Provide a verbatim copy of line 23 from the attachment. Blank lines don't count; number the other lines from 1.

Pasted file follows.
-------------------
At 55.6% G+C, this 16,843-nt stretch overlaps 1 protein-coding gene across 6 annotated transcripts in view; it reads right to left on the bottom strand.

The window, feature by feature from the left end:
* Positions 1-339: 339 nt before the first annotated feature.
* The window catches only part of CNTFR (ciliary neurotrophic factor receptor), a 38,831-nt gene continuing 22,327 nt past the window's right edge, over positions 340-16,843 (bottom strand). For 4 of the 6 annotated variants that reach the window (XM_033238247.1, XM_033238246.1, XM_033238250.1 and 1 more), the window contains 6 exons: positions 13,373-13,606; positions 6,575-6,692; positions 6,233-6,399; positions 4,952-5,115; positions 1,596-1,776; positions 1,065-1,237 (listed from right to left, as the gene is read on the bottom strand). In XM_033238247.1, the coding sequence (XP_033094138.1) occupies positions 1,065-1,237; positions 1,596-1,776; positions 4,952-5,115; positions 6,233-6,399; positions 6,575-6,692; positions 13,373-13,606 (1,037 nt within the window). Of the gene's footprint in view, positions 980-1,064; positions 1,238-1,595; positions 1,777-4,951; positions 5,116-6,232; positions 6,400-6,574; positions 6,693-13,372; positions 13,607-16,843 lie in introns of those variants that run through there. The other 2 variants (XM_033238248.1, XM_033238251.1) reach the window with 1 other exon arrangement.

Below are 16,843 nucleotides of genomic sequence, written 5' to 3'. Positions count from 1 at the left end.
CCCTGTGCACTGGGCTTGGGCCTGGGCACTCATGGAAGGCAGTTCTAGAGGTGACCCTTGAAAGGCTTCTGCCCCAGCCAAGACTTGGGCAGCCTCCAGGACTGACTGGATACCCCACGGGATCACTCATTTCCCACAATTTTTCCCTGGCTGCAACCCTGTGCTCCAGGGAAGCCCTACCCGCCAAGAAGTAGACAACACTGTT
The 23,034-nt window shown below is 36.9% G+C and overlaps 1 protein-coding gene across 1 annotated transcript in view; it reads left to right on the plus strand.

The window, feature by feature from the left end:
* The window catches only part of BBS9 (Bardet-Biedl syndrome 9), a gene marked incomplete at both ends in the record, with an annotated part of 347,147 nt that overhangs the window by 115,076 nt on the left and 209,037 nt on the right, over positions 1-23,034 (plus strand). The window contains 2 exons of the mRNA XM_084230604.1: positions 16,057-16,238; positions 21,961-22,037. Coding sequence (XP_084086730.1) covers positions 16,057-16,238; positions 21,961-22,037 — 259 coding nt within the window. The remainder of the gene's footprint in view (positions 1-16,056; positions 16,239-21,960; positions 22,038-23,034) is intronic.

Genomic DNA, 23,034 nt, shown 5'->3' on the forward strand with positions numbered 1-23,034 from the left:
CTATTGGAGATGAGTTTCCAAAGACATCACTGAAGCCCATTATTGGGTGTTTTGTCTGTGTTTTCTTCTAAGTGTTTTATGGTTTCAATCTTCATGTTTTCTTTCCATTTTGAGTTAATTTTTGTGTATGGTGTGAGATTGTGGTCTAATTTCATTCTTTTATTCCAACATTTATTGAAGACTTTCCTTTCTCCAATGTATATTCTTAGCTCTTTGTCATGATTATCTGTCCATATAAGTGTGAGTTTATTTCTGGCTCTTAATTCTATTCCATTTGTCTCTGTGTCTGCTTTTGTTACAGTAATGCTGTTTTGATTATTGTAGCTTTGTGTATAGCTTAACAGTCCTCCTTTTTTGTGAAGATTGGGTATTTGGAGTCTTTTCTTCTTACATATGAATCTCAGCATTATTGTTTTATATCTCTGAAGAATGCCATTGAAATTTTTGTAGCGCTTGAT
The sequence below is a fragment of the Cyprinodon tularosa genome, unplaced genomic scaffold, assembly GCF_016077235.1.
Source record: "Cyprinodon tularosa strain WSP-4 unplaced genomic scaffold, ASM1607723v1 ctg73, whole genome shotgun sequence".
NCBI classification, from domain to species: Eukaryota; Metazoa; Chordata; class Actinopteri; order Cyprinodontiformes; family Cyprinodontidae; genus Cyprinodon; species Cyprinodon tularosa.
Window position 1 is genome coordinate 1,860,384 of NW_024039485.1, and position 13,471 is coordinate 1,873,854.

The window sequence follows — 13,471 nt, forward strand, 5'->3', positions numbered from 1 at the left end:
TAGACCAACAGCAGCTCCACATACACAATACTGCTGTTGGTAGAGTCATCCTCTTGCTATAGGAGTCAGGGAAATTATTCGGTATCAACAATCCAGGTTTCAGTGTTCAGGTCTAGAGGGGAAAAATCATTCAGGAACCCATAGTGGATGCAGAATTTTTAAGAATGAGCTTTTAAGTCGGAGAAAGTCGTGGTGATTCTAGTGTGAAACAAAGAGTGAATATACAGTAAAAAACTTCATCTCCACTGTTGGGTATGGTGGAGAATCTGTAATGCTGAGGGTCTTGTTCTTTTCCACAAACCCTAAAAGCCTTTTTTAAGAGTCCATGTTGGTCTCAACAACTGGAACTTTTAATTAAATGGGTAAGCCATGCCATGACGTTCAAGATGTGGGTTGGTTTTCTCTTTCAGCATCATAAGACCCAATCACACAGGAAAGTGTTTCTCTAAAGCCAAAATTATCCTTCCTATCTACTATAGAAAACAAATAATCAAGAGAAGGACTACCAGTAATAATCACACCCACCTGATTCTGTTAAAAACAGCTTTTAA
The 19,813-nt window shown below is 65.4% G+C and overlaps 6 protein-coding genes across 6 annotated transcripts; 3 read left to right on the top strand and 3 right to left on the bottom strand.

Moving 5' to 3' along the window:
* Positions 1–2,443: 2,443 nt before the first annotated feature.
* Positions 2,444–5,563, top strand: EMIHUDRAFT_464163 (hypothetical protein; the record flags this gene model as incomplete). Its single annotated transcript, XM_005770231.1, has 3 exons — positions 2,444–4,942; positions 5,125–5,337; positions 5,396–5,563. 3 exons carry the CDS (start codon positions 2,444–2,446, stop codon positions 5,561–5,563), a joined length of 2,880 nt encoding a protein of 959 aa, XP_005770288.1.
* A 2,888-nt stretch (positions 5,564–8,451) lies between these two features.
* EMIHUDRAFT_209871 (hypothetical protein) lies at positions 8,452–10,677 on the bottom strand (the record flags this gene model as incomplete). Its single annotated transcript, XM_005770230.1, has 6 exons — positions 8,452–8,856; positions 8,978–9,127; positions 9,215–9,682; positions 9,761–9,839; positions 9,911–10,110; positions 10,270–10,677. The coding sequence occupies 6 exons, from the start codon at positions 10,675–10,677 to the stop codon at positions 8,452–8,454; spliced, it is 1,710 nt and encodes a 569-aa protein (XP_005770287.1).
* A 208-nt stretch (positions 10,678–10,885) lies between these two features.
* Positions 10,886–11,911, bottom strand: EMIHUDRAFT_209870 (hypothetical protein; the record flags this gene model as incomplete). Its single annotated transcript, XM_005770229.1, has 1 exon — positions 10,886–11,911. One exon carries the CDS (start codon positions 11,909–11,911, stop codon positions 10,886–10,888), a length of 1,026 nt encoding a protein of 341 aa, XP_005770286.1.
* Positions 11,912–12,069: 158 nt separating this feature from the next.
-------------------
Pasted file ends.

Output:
* EMIHUDRAFT_209871 (hypothetical protein) lies at positions 8,452–10,677 on the bottom strand (the record flags this gene model as incomplete). Its single annotated transcript, XM_005770230.1, has 6 exons — positions 8,452–8,856; positions 8,978–9,127; positions 9,215–9,682; positions 9,761–9,839; positions 9,911–10,110; positions 10,270–10,677. The coding sequence occupies 6 exons, from the start codon at positions 10,675–10,677 to the stop codon at positions 8,452–8,454; spliced, it is 1,710 nt and encodes a 569-aa protein (XP_005770287.1).